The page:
The transportation and import of flowers are important activities for the Netherlands economy, with high volumes regularly shipped from East Africa to Amsterdam Airport Schiphol. The Holland Flower Alliance (HFA), a group of floricultural industry professionals founded by Royal FloraHolland, Amsterdam Airport Schiphol, and KLM Cargo, has been instrumental in optimising the flower supply chain between Nairobi, Kenya, and Amsterdam.
However, in recent years the cost of transporting flowers has been increasing as the global demand for air freight continues to rise, which has led to discussions within HFA about how to transform flower logistics into a more efficient and cost-effective process for stakeholders. Such discussions have resulted in the concept of the Ideal Flowerbox and the implementation of a pilot project on the Nairobi to Amsterdam route to assess its effectiveness.
So, what is the Ideal Flowerbox?
Christo van der Meer, Senior Consultant Supply Chain Innovation at Royal FloraHolland, has been instrumental in creating the Ideal Flowerbox and leading the pilot project task force of growers, freight forwarders, box producers, and a cool chain consultancy.
“The primary reason for creating the Ideal Flowerbox is the rising cost of transporting flowers due to a high demand for air freight worldwide,” said van der Meer.“There was a need for a more effective process because planes have been flying with lots of empty space due to 200 different types of boxes not being properly stacked and packed. This has resulted in the airplane pallet weighing less than the airlines pivot weight, leading to ‘dead freight’ penalties. There is also a lot of manual labour involved in loading and unloading boxes from the aircraft, so we wanted to devise a more efficient transport process for flowers, and boxes are an important part of that.”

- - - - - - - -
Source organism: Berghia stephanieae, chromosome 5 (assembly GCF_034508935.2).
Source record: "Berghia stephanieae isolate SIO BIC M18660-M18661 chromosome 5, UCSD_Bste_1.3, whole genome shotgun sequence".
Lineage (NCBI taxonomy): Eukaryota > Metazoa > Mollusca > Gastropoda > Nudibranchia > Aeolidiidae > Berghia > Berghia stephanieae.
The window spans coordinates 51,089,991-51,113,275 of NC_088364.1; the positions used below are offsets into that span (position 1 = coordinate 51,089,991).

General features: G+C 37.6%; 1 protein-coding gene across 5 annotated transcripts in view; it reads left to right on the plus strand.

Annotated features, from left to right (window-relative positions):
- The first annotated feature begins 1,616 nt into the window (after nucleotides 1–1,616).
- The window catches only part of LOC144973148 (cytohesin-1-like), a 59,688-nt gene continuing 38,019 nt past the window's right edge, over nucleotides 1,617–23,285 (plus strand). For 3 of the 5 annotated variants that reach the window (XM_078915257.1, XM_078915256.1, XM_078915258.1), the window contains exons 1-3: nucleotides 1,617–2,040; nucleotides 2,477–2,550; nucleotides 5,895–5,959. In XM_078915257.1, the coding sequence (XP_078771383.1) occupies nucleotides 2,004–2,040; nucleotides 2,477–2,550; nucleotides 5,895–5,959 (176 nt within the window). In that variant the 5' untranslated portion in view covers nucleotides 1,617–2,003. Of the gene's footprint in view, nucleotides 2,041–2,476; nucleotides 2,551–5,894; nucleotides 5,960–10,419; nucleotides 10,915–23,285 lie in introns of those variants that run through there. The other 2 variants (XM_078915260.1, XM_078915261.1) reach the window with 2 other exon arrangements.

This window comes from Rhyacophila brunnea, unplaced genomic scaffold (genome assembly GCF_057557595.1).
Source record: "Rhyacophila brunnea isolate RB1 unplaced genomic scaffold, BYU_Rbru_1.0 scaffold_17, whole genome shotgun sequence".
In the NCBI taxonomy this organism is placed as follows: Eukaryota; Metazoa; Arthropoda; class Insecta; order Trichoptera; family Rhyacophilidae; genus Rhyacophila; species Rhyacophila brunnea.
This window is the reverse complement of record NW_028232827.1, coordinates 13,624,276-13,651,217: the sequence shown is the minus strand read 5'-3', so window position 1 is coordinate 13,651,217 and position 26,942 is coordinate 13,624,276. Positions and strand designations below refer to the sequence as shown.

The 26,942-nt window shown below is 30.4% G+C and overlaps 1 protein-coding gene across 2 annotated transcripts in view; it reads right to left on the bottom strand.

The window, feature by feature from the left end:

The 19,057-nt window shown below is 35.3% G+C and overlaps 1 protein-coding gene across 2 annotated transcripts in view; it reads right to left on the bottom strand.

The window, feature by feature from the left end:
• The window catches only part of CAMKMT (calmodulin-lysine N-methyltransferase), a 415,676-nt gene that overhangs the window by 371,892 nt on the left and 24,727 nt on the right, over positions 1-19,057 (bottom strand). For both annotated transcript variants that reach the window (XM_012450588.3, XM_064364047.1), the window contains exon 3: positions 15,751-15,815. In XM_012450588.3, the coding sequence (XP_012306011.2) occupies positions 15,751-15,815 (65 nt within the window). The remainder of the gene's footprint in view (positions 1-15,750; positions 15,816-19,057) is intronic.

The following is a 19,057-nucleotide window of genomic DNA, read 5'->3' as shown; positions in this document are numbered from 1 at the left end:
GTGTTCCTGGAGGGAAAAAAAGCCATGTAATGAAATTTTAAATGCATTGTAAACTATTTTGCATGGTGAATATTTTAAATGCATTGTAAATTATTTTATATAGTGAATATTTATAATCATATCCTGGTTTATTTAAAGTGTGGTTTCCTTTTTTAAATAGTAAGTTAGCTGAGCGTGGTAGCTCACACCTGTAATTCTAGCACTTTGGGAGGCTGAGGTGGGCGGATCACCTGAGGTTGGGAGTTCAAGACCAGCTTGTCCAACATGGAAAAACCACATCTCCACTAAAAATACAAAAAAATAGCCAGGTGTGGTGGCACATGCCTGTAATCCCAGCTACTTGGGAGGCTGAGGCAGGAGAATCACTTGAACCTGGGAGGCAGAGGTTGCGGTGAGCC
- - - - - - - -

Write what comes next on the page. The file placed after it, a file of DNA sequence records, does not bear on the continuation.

And how does it work?
The Ideal Flowerbox concept involves creating a combination of boxes and a blockpallet to make the shipment of flowers more efficient and sustainable by reducing the space between the boxes, and by using more effective space of the airplane skid during transportation.The two-month pilot project, funded by Holland Flower Alliance, is already generating interest from stakeholders along the flower supply chain, with predictions that using a standardised box and pallet could result in 10 to 20 per cent more space available on flights.
“We are trying to prove that we can have more weight on an airplane skid, reduce handling along the supply chains, and reduce costs,” said van der Meer.“We are seeing a lot of interest in the pilot and we are receiving a lot of positive feedback, with many growers asking about it. “And that is without actively promoting it – it’s just from people seeing the pallets.”
Increased quality of the blooms
Van der Meer also expects the Ideal Flowerbox to reduce damage to flowers during transit and increase vase life. “The Ideal Flowerbox will improve vase life by ensuring the pallets remain horizontal during the flight,” he said.
“Right now, pallets are not always kept horizontal, and sometimes they are handled at 90 degrees, which is not in favour of preserving flower quality and actually increases the risk of damage to the product.”
Following the completion of the pilot project, the results will be analysed and made available for market and flower producers, and van der Meer hopes the flower logistics supply chain community will embrace the new design.“If people see the potential of the Ideal Flowerbox then it can be implemented, but it will be the growers that decide,” he added.
Ideal Flowerbox Dimensions
- First version: 100x40x25cm (LxWxH)
- Second version: 100x39x25cm
- The pallet:
- First version: 120x100cm (LxW)
- Second version: 117x100cm
The Holland Flower Alliance was founded in 2016 and is an alliance between KLM Cargo, Royal FloraHolland, and Amsterdam Airport Schiphol to advance the flower logistics supply chain.